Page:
The Taj Mahal itself is supposed to represent the link between the earthly world and the paradise of the afterworld, though at the moment that I happened upon these two slabs of marble, it all seemed to be lending itself too easily to that cliché of “Is this Heaven? No, it’s Iowa,” made popular by Kevin Costner’s last watch-able movie (that I can recall, anyway)—except that this Field of Dreams is much farther away from home than The Hawkeye State.

Fig. 23-2: In the Field, Gathering Information with a Rake?

Photo and Photoshop-ing courtesy of B. Alec

And while I'm on the topic of Spring Training, keep an eye on the Sunday Baseball website for taunts and updates on the coming season. Who knows? I might just be there for Opening Day—provided the snow lasts until June.

Thursday, March 24, 2005


Fig 22-1: The Chicken Maharaja Mac Value Meal

Everybody knows that fast food tastes good—even if it is only true for that brief period before the grease makes for a feeling in your stomach that approximates regret. This lesson, however, must be learned again and again, if the visits to McDonalds or any of its compatriots are far enough apart.

Last week in Delhi, I learned this lesson yet again for the first time, and although a Chicken Maharaja Mac is by no means a Big Mac, after not seeing a McDonalds for over two and a half months, it tasted just fine to me—even if the gratification it only lasted until that feeling of regret started to settle in.

Confidential to Ronald McDonald: See you when I get to Bombay.

Wednesday, March 23, 2005

21. Full Power, Twenty-Four Hours

Fig 21-1: Sunrise over the Ganges

Part of the fun of going to any given place in India that large groups of people go to is fending off the armies of children that are dispersed throughout the crowd in order to sell you things. These children offer products ranging from postcards to hot glasses of chai, while still others wander the crowd searching for handouts of coins or writing utensils (school pens!). Kids often seem to be the chosen method for marketing these products, most likely on account of their undeniable cuteness and the low-to-nonexistent cost of their labor, and although the work seems to make these kids pretty cynical, in the end, they are just children, and this has the charming side effect of a sort of playfulness in the tired old sales transaction.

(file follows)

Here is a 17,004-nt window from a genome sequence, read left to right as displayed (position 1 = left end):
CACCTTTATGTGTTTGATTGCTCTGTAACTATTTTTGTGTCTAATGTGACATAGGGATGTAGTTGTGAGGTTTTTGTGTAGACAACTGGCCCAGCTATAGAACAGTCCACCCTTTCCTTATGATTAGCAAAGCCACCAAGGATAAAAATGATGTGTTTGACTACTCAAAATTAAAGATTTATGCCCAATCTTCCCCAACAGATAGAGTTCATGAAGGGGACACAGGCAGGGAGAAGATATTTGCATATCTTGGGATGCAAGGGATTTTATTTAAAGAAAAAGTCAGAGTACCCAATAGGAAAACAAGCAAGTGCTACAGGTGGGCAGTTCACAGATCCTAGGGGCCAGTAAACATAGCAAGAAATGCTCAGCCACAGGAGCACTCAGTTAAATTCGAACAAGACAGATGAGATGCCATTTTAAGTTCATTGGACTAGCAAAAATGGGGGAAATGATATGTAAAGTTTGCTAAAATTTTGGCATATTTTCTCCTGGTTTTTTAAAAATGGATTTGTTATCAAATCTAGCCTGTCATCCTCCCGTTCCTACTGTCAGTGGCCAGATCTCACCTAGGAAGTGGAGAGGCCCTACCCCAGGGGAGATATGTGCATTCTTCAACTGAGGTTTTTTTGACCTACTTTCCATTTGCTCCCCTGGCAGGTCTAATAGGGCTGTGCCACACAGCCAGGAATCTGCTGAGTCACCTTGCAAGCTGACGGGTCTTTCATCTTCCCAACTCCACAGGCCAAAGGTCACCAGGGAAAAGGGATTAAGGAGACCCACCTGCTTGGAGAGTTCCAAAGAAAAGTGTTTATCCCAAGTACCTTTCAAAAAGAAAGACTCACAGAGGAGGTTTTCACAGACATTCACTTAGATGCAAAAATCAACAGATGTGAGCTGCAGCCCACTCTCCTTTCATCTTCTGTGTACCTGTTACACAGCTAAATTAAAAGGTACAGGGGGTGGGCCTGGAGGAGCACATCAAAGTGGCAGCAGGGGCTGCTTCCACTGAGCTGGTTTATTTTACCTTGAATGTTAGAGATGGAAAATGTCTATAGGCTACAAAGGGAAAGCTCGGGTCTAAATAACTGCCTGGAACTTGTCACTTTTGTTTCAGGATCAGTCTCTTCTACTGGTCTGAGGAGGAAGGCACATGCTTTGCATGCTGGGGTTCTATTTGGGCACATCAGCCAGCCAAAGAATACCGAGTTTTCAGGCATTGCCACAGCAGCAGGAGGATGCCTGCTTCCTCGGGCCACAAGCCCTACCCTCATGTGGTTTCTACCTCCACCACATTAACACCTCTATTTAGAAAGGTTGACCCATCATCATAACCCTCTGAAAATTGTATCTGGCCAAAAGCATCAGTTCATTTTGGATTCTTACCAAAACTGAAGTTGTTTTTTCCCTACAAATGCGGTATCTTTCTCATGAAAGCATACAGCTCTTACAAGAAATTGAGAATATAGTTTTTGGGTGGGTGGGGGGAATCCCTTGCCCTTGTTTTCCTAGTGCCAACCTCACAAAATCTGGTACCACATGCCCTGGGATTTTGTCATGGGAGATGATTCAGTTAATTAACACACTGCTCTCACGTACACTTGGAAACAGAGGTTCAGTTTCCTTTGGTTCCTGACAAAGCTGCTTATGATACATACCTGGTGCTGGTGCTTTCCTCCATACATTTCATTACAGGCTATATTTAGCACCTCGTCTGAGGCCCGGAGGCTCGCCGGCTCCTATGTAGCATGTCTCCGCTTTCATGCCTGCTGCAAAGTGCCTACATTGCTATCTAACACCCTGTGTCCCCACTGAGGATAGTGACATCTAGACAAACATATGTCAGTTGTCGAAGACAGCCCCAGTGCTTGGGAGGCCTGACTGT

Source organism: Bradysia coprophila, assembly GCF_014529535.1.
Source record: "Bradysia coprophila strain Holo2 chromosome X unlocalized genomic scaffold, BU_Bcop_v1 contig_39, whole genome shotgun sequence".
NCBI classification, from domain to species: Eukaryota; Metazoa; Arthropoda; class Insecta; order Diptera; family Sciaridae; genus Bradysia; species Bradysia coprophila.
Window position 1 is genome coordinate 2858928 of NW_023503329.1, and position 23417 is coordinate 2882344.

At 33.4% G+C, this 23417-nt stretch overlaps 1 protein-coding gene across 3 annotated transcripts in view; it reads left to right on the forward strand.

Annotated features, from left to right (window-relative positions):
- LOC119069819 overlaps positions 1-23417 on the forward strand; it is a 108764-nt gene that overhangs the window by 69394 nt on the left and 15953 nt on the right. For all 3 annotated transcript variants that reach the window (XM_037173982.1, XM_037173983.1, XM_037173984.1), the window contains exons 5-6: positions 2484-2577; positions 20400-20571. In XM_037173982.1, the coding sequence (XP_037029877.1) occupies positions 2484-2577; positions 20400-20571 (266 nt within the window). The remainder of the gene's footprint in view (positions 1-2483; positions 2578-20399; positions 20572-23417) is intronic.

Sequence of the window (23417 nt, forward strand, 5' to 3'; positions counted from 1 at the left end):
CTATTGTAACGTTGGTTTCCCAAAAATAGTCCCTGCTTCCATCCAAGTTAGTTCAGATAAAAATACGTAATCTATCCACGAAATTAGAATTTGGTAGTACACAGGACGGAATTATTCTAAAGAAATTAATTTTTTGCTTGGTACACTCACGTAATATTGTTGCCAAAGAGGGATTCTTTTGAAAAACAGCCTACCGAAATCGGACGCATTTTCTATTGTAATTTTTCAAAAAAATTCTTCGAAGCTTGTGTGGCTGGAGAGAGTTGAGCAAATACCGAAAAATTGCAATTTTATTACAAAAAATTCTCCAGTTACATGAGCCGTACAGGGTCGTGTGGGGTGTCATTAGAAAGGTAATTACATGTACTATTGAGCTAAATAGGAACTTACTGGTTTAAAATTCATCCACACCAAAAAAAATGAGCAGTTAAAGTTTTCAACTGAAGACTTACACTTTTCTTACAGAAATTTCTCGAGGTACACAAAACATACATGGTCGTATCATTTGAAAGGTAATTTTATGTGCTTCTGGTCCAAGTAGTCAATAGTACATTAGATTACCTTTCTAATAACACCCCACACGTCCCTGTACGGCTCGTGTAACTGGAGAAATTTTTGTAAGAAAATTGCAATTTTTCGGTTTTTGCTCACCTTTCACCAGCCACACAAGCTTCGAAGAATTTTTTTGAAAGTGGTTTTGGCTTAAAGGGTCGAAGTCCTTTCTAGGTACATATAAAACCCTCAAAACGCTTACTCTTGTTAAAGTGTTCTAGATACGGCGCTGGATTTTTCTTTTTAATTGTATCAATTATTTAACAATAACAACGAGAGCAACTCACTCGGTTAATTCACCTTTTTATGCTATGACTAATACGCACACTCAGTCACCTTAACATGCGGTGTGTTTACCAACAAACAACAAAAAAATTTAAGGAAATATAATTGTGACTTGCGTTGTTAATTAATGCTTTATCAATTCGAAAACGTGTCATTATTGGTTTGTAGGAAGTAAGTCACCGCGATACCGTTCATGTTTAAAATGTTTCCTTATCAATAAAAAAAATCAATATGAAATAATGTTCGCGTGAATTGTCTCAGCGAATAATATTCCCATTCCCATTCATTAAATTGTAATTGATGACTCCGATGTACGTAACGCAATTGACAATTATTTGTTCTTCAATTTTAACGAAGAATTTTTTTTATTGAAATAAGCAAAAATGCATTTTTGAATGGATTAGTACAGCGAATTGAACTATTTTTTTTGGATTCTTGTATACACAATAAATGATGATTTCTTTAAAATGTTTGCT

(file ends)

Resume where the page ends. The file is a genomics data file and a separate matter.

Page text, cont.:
None of this changes the fact that I usually won’t buy anything from people who employ almost expressly annoying marketing techniques (such as begging and pleading), although certain kids make these interactions funny, at the least, when they become exasperated, and the sale is slipping away from them.

One of our funniest dealings with the child aged sales force came a few months ago in Goa (see No 06. The New Slang), when a kid sitting in a shop stall blurted “I am Full Power!” out at me as I passed by him yet another time without buying anything. At the time, I had no idea where such an ingenious phrase could have come from, though last week, as we sat watching the nightly puja on the banks of the Ganges in Varanasai, one of the little salesmen (who was trying to sell us votive candles to float in the river) got frustrated and inadvertently completed the mysterious phrase when out of desperation, he muttered “Full Power, twenty-four hours, no toilet, no shower.”

Fig 21-2: One Person's Puja is Another Person's Marketing Opportunity

It’s nice to think that these children might all have a common language when it comes to expressing their frustration with the stinginess of the tourist population, although I’m sure that this saying is born out of a tourism-industry-wide sentiment rather than some sort of 12 and under collective consciousness. Ultimately, I think that this particular kid thought that he was saying something rude to us, though if his aim was to offend, then he picked the wrong group of tourists: all we did was start laughing and beg him repeat himself, to which he obliged us--although unlike the puja happening behind him, watching this actually cost a few Rupees.